On one hand, FE focuses the attention on the message, where “the message in the receptor language should match as closely as possible the different elements in the source language. . . (gloss translation)” (144). As a result, a translation that employs the FE approach is inherently a source-oriented rendition that should strive to preserve and “reveal” much of the form and content of the source text (ST). This includes “grammatical units, consistency in word use, meanings in terms of the source context” (149). Translators should also bear in mind that “the reproduction of grammatical units may consist in: (a) translating nouns by nouns, verbs by verbs, etc., (b) keeping all phrases and sentences intact. . . and (c) preserving all formal indicators, e.g., marks of punctuation, paragraph breaks, and poetic indentation” (ibid).
On the other hand, DE is based on “the principle of equivalent effect.” In other words, “a translation of dynamic equivalence aims at complete naturalness of expression and tries to relate the receptor to modes of behavior relevant within the context of his own culture” (144). Subsequently, DE translation targets receptor response. Nida defines DE translation as “the closest natural equivalent to the source language message” (151). Further, he maintains that natural rendering “must fit” the receptor language and culture as a whole, the context of the particular message and the receptor language audience (ibid).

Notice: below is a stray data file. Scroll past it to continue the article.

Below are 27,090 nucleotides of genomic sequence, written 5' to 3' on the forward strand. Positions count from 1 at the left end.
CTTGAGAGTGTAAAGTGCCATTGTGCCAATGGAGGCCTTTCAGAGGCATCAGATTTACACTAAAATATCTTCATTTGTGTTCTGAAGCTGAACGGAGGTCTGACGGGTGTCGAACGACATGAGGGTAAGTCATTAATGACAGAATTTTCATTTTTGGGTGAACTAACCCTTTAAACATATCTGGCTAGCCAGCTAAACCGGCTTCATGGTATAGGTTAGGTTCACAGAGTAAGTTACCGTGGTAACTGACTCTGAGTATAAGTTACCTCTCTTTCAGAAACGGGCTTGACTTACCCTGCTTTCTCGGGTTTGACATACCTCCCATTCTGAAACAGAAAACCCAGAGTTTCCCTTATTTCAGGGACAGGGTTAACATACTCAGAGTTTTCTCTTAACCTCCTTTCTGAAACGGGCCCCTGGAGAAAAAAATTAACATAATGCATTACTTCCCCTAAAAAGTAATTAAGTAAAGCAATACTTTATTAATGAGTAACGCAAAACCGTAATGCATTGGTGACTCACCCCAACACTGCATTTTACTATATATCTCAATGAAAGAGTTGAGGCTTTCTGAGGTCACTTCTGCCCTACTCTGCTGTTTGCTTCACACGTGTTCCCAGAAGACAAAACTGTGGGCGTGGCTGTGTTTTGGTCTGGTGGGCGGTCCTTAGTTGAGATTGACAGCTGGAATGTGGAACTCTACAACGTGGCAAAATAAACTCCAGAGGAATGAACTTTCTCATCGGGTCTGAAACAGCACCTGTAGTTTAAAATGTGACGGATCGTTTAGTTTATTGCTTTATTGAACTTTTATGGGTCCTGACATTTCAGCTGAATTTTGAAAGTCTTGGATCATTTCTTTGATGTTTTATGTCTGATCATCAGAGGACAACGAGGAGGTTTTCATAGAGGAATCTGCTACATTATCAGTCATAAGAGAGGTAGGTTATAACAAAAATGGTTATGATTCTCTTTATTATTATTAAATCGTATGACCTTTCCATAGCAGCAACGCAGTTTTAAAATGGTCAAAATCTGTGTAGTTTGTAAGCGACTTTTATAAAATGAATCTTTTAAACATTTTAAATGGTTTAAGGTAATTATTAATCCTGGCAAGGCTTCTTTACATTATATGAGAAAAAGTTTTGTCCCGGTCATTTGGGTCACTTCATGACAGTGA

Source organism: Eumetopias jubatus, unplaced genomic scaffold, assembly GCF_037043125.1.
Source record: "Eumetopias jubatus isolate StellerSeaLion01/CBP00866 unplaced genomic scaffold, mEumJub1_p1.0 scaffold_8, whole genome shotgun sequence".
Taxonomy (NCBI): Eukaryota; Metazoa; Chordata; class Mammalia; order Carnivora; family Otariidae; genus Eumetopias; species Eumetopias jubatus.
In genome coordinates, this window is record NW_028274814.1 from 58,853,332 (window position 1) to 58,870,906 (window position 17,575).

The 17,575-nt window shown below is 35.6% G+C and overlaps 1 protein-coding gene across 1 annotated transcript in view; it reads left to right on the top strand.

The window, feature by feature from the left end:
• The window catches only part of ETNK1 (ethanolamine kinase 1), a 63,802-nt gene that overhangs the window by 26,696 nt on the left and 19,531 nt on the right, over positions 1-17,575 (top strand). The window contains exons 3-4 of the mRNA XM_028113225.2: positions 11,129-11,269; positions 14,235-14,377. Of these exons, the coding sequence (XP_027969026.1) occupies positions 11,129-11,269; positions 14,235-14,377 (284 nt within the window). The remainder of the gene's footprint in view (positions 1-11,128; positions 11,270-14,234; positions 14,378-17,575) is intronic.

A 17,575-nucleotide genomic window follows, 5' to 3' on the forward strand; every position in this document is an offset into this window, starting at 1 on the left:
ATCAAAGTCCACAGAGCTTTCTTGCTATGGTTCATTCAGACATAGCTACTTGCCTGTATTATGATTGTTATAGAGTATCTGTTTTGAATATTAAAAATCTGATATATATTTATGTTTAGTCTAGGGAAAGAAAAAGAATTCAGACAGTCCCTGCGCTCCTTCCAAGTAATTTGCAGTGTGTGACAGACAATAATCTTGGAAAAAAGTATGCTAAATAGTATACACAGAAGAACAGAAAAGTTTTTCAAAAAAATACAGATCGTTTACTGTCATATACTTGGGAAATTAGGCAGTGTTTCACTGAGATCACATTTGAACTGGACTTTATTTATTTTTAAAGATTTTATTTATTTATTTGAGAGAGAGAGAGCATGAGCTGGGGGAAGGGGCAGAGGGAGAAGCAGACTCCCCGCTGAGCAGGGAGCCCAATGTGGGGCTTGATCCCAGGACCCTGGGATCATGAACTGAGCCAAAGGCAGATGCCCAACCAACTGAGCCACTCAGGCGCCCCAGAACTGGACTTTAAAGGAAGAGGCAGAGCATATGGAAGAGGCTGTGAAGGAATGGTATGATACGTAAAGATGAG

Nida deems that natural translation includes two “principal areas: grammar and lexicon” (ibid). Additionally, DE translation involves a number of FE adjustments in the areas of special literary forms, semantically exocentric expressions and intra-organismic meanings (154). Furthermore, Nida maintains that in any discussion about equivalents whether formal or dynamic, one must consider “three different types of relatedness as determined by the linguistic and cultural distance between the codes used to convey the message” (154). To Nida, these three different types are (1) closely related culture and language (e.g., translation from Frisian into English), (2) unrelated languages but paralleled cultures (e.g., translation from German into Hungarian) and (3) totally different culture and language (e.g., translation from English into Zulu) (ibid). Nonetheless, he states that “differences between cultures cause many more severe complications for the translator than do differences in language structure” (ibid). Agreeing, Nida quotes Tancock stating “when there is no happy compromise [between meaning and style (content and form)] meaning must have a priority over style” (148).